cover image Calibre


Ken Bruen, . . St. Martin's Minotaur, $12.95 (182pp) ISBN 978-0-312-34144-2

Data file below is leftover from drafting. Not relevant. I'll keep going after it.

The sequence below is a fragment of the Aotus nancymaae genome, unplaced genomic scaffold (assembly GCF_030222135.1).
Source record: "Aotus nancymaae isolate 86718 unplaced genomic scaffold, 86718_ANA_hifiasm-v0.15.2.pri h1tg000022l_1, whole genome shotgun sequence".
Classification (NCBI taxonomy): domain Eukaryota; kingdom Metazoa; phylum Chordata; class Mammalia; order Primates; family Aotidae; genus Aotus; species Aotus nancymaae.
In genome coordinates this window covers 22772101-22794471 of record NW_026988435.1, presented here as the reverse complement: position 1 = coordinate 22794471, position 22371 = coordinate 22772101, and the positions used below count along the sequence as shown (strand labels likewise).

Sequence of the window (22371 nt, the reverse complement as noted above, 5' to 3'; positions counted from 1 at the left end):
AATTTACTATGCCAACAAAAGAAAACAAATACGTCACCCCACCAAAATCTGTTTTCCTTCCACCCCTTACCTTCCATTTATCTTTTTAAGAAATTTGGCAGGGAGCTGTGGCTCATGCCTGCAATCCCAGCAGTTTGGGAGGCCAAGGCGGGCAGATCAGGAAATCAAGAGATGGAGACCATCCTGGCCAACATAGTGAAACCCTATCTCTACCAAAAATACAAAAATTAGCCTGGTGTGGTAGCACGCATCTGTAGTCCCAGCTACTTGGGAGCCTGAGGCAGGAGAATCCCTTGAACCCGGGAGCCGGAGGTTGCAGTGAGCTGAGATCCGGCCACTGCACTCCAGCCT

In Bruen's superb new pulp-inspired novel featuring Inspector Brant (after 2005's Vixen ), the Southeast London Police Squad is plagued by a serial murderer who's determined to give his victims a lesson in manners. Taking a cue from Jim Thompson's The Killer Inside Me , the "Manners Killer" believes that anyone who behaves rudely in public (e.g., verbally abuses a store clerk, slaps a child) is fair game. He soon finds that he's no match for Brant, Bruen's amoral, sociopathic brute of a detective ("He was heavily built with a black Irish face that wasn't so much lived in as squatted upon"). While his methods may be questionable, Brant gets results, and we find ourselves secretly cheering him on. Meanwhile, Brant is writing his first crime novel, Calibre , and aspires to become the English Joseph Wambaugh. Of course, he doesn't let the fact that he can't write deter him; Brant just nicks the stories from his cop buddy Porter Nash. Bruen's furious hard-boiled prose, chopped down to its trademark essence, never fails to astonish. (Aug.)